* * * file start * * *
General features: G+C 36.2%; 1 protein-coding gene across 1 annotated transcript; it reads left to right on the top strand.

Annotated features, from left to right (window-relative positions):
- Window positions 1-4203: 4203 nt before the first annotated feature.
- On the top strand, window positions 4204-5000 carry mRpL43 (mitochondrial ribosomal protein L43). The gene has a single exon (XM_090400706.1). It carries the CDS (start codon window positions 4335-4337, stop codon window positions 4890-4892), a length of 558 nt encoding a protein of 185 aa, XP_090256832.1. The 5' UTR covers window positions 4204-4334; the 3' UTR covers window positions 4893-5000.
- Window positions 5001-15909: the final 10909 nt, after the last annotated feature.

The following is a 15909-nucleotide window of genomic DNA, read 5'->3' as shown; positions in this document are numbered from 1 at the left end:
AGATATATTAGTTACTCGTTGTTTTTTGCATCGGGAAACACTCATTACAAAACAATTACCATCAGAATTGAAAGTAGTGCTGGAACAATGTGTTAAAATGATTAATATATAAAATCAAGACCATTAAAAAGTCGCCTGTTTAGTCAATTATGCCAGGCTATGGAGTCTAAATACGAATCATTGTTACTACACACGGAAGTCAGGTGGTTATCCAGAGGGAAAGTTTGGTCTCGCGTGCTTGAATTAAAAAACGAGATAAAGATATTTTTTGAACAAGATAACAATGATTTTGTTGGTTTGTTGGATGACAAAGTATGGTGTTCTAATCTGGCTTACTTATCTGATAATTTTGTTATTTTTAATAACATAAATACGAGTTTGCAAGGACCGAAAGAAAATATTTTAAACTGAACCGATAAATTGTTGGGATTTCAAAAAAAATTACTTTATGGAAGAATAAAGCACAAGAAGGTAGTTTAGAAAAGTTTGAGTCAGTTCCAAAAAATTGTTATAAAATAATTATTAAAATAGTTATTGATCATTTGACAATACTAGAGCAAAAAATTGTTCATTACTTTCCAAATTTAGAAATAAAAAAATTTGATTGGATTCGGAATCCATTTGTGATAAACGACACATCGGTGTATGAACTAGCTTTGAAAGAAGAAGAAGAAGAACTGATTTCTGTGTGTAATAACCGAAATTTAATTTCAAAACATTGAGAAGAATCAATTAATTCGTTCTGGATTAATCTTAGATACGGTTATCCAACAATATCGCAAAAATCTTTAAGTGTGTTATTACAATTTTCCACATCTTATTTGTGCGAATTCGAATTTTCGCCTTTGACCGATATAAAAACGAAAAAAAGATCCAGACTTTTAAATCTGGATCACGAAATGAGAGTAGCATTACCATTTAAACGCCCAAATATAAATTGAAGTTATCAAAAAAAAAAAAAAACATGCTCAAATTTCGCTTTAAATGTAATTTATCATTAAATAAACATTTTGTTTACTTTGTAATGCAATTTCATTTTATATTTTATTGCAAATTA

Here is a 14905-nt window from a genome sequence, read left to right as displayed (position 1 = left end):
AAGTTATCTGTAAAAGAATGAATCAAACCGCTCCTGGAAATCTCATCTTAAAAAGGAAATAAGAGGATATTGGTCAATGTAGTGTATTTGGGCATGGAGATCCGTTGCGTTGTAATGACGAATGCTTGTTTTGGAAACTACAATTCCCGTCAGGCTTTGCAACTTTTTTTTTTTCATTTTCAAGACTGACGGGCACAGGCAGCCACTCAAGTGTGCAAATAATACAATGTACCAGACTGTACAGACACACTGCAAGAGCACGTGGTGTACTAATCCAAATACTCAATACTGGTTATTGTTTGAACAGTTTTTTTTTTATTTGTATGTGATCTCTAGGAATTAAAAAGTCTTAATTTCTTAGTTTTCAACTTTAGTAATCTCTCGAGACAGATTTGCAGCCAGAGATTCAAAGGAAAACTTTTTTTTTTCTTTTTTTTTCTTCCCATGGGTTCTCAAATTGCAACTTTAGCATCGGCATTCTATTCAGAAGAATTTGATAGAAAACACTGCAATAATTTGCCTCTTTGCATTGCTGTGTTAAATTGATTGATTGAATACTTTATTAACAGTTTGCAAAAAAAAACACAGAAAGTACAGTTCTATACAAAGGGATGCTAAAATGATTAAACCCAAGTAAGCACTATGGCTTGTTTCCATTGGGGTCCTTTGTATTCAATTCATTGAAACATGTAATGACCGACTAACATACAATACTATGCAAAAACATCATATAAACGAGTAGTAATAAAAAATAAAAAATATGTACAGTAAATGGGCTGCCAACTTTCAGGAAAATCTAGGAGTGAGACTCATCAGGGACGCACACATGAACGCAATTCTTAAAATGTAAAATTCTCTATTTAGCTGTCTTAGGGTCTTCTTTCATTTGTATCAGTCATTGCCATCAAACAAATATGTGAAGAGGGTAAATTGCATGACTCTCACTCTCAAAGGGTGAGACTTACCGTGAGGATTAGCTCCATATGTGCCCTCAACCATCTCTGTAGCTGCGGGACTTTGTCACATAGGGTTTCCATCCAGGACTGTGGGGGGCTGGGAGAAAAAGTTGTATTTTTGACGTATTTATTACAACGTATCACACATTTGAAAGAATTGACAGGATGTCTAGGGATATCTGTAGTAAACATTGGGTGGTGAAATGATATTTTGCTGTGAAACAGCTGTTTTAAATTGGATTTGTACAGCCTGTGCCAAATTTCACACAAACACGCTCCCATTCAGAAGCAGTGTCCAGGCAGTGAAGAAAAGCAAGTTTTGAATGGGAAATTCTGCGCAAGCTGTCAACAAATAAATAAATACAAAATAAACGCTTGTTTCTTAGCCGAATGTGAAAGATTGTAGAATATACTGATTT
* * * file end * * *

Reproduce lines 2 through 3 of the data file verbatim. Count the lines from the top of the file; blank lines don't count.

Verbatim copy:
Annotated features, from left to right (window-relative positions):
- Window positions 1-4203: 4203 nt before the first annotated feature.